I have the following onsites/offers, and I’m still interviewing at Company X and Company Y, but I’m really excited about this opportunity and will drop my other stuff and SIGN TODAY if…

So, “if” what? I propose listing 3 things you want, which will typically be:

  • Equity
  • Salary
  • Signing/relocation bonus

The reason I list 3 things above isn’t because I expect you’ll be able to get all 3, but this way, you’re giving the person you’re negotiating with some options. In my experience, you’ll likely get 2 out of the 3.

So, what amounts should you ask for when executing on the reverse used car salesman? It’s usually easier to get equity and bonuses than salary (taxed differently from the company’s perspective, signing bonus is a one-off rather than something that repeats every year). Therefore, it’s not crazy to ask for 1.5X-2X the equity and an extra 10-15% in salary. For the bonus portion, a lot depends on the size of the company, but if you’re talking to a company that’s beyond seed stage, you can safely ask for at least 20% of your base salary as a signing bonus.2

What if the company says no to all or most of these and are a big enough brand to where you don’t have much of a leg to stand on? You can still get creative. One of our users told me about a sweet deal he came up with — he said he’d sign today if he got to choose the team he could join and had a specific team in mind.

Other resources

As I mentioned at the beginning of this post, there are plenty of blog posts and resources on the internets about negotiation, so I’ll just mention two of my favorites. The first is a riveting, first-hand account of negotiation adventures from one of my favorite writers in this space, Haseeb Qureshi. In his post, Haseeb talks about how he negotiated for a 250K (total package) offer with Airbnb and what he learned along the way. It’s one of the most honest and thoughtful accounts of the negotiation process I’ve ever read.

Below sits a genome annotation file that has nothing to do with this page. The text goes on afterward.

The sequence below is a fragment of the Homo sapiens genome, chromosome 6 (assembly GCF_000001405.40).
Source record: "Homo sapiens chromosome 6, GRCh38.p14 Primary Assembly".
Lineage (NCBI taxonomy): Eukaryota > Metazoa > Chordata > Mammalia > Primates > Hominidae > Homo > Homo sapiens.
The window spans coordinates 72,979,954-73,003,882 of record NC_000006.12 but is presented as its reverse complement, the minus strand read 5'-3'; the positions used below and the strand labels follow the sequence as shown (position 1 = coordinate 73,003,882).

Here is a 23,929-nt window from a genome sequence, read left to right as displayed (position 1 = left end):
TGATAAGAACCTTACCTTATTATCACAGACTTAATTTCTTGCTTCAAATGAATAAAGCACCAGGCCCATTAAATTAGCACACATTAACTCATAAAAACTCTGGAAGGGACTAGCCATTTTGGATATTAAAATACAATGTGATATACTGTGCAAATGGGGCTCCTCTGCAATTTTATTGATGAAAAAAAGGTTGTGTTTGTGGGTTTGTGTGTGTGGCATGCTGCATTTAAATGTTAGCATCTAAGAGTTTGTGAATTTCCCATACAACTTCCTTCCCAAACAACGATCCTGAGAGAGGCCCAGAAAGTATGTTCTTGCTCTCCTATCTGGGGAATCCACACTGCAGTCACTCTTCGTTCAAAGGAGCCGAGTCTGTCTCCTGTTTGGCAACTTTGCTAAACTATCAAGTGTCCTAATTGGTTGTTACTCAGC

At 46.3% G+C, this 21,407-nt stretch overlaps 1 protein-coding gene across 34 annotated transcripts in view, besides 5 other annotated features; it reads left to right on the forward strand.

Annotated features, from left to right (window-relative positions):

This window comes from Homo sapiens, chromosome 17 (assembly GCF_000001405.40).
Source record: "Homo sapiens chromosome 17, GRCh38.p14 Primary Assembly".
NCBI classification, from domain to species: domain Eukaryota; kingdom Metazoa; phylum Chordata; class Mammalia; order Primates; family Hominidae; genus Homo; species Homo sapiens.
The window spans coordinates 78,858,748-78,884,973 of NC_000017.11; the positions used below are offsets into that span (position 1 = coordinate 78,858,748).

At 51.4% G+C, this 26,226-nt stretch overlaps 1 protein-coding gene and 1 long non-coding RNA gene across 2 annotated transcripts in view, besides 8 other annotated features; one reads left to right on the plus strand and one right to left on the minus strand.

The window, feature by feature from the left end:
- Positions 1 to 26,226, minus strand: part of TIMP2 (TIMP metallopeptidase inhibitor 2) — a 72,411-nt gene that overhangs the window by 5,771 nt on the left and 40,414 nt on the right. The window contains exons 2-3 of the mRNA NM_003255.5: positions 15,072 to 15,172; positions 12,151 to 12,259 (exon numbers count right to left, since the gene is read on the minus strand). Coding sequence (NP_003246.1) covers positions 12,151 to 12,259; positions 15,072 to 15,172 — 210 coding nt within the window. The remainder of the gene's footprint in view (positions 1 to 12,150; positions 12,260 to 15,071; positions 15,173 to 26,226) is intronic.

The second post I’ll recommend is a seminal work in salary negotiation by Patrick McKenzie (patio11 on Hacker News, in case that’s more recognizable). I read it back when I was still an engineer, and it was one of those things that indelibly changed how I looked at the world. I still madly link anyone and everyone who asks me about negotiation to this piece of writing, and it’s still bookmarked in my browser.

If you’re an user and have a job offer or five that you’re weighing and want to know exactly what to say when negotiating in your own nuanced, unique situation, please email me, and I’ll whisper sweet, fiscal nothings in your ear like a modern-day Cyrano de Bergerac wooing the sweet mistress that is capitalism.3

1If you’re interviewing at, USE THESE ON ME. IT’LL BE GREAT. And while you’re at it, use these on me as well.

2Some of the larger tech companies offer huge signing bonuses to new grads (~100K-ish). Obviously this advice is not for that situation.

3An increasing number of our customers pay us on subscription, so we don’t get more money if you do.4 And for the ones who don’t, salary and recruiting fees typically come out of a different budget.

4In the early days of, we tried to charge a flat per-hire fee in lieu of a percentage of salary, precisely for this reason — we wanted to set ourselves up as an entirely impartial platform where lining up with our candidates’ best interests was codified into our incentive structure. Companies were pretty weirded out by the flat fee, so we went back to doing percentages, but these days we’re moving over as many of our customers to subscription as possible — it’s cheaper for them, better for candidates, and I won’t lie that I like to see that recurring revenue.